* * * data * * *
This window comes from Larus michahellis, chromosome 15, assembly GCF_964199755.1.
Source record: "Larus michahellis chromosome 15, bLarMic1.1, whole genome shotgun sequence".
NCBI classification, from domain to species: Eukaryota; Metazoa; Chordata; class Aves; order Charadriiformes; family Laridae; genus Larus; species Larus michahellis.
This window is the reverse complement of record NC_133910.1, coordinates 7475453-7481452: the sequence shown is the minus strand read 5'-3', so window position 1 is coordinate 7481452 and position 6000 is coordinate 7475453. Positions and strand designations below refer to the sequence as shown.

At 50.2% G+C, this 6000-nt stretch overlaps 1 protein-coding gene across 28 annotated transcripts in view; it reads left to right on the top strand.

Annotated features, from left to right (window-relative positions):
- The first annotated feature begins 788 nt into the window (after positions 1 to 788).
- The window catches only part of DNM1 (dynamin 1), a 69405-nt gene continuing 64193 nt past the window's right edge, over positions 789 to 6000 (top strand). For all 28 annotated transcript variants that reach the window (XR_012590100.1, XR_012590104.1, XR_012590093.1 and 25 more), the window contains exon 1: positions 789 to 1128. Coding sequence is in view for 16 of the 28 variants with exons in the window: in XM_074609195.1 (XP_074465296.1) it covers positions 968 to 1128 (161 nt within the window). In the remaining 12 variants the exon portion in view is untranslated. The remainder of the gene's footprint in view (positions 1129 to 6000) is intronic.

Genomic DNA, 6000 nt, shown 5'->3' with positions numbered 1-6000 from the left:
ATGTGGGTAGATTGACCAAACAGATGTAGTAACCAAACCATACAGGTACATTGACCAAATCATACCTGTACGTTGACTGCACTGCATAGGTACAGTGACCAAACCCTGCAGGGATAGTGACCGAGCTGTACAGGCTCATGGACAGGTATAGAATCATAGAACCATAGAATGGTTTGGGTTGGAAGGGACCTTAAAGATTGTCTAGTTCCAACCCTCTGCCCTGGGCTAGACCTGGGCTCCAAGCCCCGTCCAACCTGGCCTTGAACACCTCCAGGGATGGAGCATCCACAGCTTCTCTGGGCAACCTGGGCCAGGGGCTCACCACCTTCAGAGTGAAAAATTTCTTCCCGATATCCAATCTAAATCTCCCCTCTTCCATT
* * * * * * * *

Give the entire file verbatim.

This window comes from Larus michahellis, chromosome 15, assembly GCF_964199755.1.
Source record: "Larus michahellis chromosome 15, bLarMic1.1, whole genome shotgun sequence".
NCBI classification, from domain to species: Eukaryota; Metazoa; Chordata; class Aves; order Charadriiformes; family Laridae; genus Larus; species Larus michahellis.
This window is the reverse complement of record NC_133910.1, coordinates 7475453-7481452: the sequence shown is the minus strand read 5'-3', so window position 1 is coordinate 7481452 and position 6000 is coordinate 7475453. Positions and strand designations below refer to the sequence as shown.

At 50.2% G+C, this 6000-nt stretch overlaps 1 protein-coding gene across 28 annotated transcripts in view; it reads left to right on the top strand.

Annotated features, from left to right (window-relative positions):
- The first annotated feature begins 788 nt into the window (after positions 1 to 788).
- The window catches only part of DNM1 (dynamin 1), a 69405-nt gene continuing 64193 nt past the window's right edge, over positions 789 to 6000 (top strand). For all 28 annotated transcript variants that reach the window (XR_012590100.1, XR_012590104.1, XR_012590093.1 and 25 more), the window contains exon 1: positions 789 to 1128. Coding sequence is in view for 16 of the 28 variants with exons in the window: in XM_074609195.1 (XP_074465296.1) it covers positions 968 to 1128 (161 nt within the window). In the remaining 12 variants the exon portion in view is untranslated. The remainder of the gene's footprint in view (positions 1129 to 6000) is intronic.

Genomic DNA, 6000 nt, shown 5'->3' with positions numbered 1-6000 from the left:
ATGTGGGTAGATTGACCAAACAGATGTAGTAACCAAACCATACAGGTACATTGACCAAATCATACCTGTACGTTGACTGCACTGCATAGGTACAGTGACCAAACCCTGCAGGGATAGTGACCGAGCTGTACAGGCTCATGGACAGGTATAGAATCATAGAACCATAGAATGGTTTGGGTTGGAAGGGACCTTAAAGATTGTCTAGTTCCAACCCTCTGCCCTGGGCTAGACCTGGGCTCCAAGCCCCGTCCAACCTGGCCTTGAACACCTCCAGGGATGGAGCATCCACAGCTTCTCTGGGCAACCTGGGCCAGGGGCTCACCACCTTCAGAGTGAAAAATTTCTTCCCGATATCCAATCTAAATCTCCCCTCTTCCATT